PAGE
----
Prepare for your recovery before surgery so you have enough time to consider all your needs — physical, emotional and day-to-day. Your medical team is always the best source for recovery planning, and the information below will help prepare you for those conversations.
The suggestions below are general and appropriate for most types of surgery but speak with your medical team about suggestions specific to your case. You can also find surgery-specific information published by the American College of Surgeons.
Before You Get Home
Attitude: Because your expectation about pain relief can affect how well a pain treatment works, it’s important that you leave the hospital feeling confident about your pain management plan, which also means knowing what to expect while you recover at home. But because no two people experience pain or respond exactly the same to pain treatments, you’ll also want to know what to do if something unexpected occurs. As always, when in doubt, contact your doctor.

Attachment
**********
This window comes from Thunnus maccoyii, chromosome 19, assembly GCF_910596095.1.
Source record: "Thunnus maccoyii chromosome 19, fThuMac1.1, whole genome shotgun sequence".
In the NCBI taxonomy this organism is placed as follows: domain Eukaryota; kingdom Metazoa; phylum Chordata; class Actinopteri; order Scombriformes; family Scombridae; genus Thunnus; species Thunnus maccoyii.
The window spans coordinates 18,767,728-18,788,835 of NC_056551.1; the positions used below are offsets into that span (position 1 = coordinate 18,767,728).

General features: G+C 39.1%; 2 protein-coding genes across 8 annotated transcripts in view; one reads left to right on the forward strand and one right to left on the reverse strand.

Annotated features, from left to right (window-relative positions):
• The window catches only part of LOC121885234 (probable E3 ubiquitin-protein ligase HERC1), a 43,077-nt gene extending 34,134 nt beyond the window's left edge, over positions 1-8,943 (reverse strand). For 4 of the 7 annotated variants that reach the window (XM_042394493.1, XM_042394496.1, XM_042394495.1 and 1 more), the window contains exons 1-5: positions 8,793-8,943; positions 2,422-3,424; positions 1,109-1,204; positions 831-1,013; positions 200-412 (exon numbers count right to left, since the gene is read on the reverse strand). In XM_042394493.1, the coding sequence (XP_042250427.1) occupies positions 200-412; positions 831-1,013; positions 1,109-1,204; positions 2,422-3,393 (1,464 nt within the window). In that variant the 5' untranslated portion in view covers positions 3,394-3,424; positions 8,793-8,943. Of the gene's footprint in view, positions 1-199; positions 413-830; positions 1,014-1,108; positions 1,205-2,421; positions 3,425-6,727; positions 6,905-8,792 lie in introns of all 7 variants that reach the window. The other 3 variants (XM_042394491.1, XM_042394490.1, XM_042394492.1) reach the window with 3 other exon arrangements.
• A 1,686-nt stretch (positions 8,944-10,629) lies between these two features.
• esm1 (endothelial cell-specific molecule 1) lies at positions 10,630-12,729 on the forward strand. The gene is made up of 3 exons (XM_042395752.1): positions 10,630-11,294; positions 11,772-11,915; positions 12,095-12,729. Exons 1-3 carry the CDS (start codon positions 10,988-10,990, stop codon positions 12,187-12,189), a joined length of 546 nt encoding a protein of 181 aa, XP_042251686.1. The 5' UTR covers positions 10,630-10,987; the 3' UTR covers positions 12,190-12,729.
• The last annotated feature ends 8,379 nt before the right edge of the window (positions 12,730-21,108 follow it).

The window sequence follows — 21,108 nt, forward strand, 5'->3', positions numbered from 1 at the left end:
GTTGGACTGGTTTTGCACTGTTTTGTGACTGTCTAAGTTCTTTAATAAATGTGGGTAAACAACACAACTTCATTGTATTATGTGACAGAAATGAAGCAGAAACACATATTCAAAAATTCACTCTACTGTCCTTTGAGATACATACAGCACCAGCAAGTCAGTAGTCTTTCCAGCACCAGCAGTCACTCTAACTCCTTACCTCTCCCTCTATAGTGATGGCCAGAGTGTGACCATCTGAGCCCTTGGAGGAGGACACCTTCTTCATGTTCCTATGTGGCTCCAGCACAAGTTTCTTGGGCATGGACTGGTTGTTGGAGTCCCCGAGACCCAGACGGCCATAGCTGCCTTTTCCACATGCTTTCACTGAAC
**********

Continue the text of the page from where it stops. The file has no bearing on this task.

Also important — whether in the hospital or at home, stay ahead of your pain — don’t wait for it to build before you treat it.
And if the pain persists after treatment, contact your doctor. Keeping your medical team informed is important to your recovery.
Information: Before you leave the hospital, you and your caregivers should understand the details of your pain management plan — the treatments (with or without medication): how they work, when to take them, how to properly apply them, and how to use any required medical device. If you have any doubts about what you should be doing, let your medical team know. They’ll have practical suggestions that can help.